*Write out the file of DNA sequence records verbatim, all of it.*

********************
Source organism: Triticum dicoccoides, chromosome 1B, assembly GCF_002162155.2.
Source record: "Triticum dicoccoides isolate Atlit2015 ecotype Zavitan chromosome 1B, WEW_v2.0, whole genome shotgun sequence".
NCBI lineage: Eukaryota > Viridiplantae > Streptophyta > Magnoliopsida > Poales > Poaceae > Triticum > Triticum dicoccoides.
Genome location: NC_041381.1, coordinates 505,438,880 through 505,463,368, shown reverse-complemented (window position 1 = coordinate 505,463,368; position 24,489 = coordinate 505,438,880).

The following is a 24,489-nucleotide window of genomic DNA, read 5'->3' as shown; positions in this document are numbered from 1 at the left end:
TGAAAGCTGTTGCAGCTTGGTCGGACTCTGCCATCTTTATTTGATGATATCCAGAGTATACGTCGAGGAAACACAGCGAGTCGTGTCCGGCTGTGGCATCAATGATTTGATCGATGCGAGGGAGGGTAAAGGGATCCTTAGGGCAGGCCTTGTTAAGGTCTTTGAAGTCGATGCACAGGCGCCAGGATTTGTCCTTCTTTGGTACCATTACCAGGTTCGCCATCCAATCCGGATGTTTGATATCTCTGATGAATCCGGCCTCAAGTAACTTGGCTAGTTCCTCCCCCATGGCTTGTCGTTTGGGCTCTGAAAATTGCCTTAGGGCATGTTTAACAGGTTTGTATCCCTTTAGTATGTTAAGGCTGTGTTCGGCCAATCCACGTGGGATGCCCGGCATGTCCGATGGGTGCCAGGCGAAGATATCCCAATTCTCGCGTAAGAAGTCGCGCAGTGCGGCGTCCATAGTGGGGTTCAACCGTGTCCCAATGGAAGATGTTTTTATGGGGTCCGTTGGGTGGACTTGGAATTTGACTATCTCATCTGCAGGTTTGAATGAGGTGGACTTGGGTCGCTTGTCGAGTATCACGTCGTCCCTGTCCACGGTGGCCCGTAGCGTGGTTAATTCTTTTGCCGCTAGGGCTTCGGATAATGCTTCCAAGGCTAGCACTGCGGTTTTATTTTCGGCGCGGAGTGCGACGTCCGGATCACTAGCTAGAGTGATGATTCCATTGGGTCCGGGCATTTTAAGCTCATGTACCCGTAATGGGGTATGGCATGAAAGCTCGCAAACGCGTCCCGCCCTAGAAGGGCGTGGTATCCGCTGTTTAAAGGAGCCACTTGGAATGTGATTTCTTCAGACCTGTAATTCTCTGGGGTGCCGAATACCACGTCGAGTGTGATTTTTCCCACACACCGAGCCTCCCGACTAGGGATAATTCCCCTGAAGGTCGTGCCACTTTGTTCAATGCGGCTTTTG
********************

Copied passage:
Source organism: Triticum dicoccoides, chromosome 1B, assembly GCF_002162155.2.
Source record: "Triticum dicoccoides isolate Atlit2015 ecotype Zavitan chromosome 1B, WEW_v2.0, whole genome shotgun sequence".
NCBI lineage: Eukaryota > Viridiplantae > Streptophyta > Magnoliopsida > Poales > Poaceae > Triticum > Triticum dicoccoides.
Genome location: NC_041381.1, coordinates 505,438,880 through 505,463,368, shown reverse-complemented (window position 1 = coordinate 505,463,368; position 24,489 = coordinate 505,438,880).

The following is a 24,489-nucleotide window of genomic DNA, read 5'->3' as shown; positions in this document are numbered from 1 at the left end:
TGAAAGCTGTTGCAGCTTGGTCGGACTCTGCCATCTTTATTTGATGATATCCAGAGTATACGTCGAGGAAACACAGCGAGTCGTGTCCGGCTGTGGCATCAATGATTTGATCGATGCGAGGGAGGGTAAAGGGATCCTTAGGGCAGGCCTTGTTAAGGTCTTTGAAGTCGATGCACAGGCGCCAGGATTTGTCCTTCTTTGGTACCATTACCAGGTTCGCCATCCAATCCGGATGTTTGATATCTCTGATGAATCCGGCCTCAAGTAACTTGGCTAGTTCCTCCCCCATGGCTTGTCGTTTGGGCTCTGAAAATTGCCTTAGGGCATGTTTAACAGGTTTGTATCCCTTTAGTATGTTAAGGCTGTGTTCGGCCAATCCACGTGGGATGCCCGGCATGTCCGATGGGTGCCAGGCGAAGATATCCCAATTCTCGCGTAAGAAGTCGCGCAGTGCGGCGTCCATAGTGGGGTTCAACCGTGTCCCAATGGAAGATGTTTTTATGGGGTCCGTTGGGTGGACTTGGAATTTGACTATCTCATCTGCAGGTTTGAATGAGGTGGACTTGGGTCGCTTGTCGAGTATCACGTCGTCCCTGTCCACGGTGGCCCGTAGCGTGGTTAATTCTTTTGCCGCTAGGGCTTCGGATAATGCTTCCAAGGCTAGCACTGCGGTTTTATTTTCGGCGCGGAGTGCGACGTCCGGATCACTAGCTAGAGTGATGATTCCATTGGGTCCGGGCATTTTAAGCTCATGTACCCGTAATGGGGTATGGCATGAAAGCTCGCAAACGCGTCCCGCCCTAGAAGGGCGTGGTATCCGCTGTTTAAAGGAGCCACTTGGAATGTGATTTCTTCAGACCTGTAATTCTCTGGGGTGCCGAATACCACGTCGAGTGTGATTTTTCCCACACACCGAGCCTCCCGACTAGGGATAATTCCCCTGAAGGTCGTGCCACTTTGTTCAATGCGGCTTTTG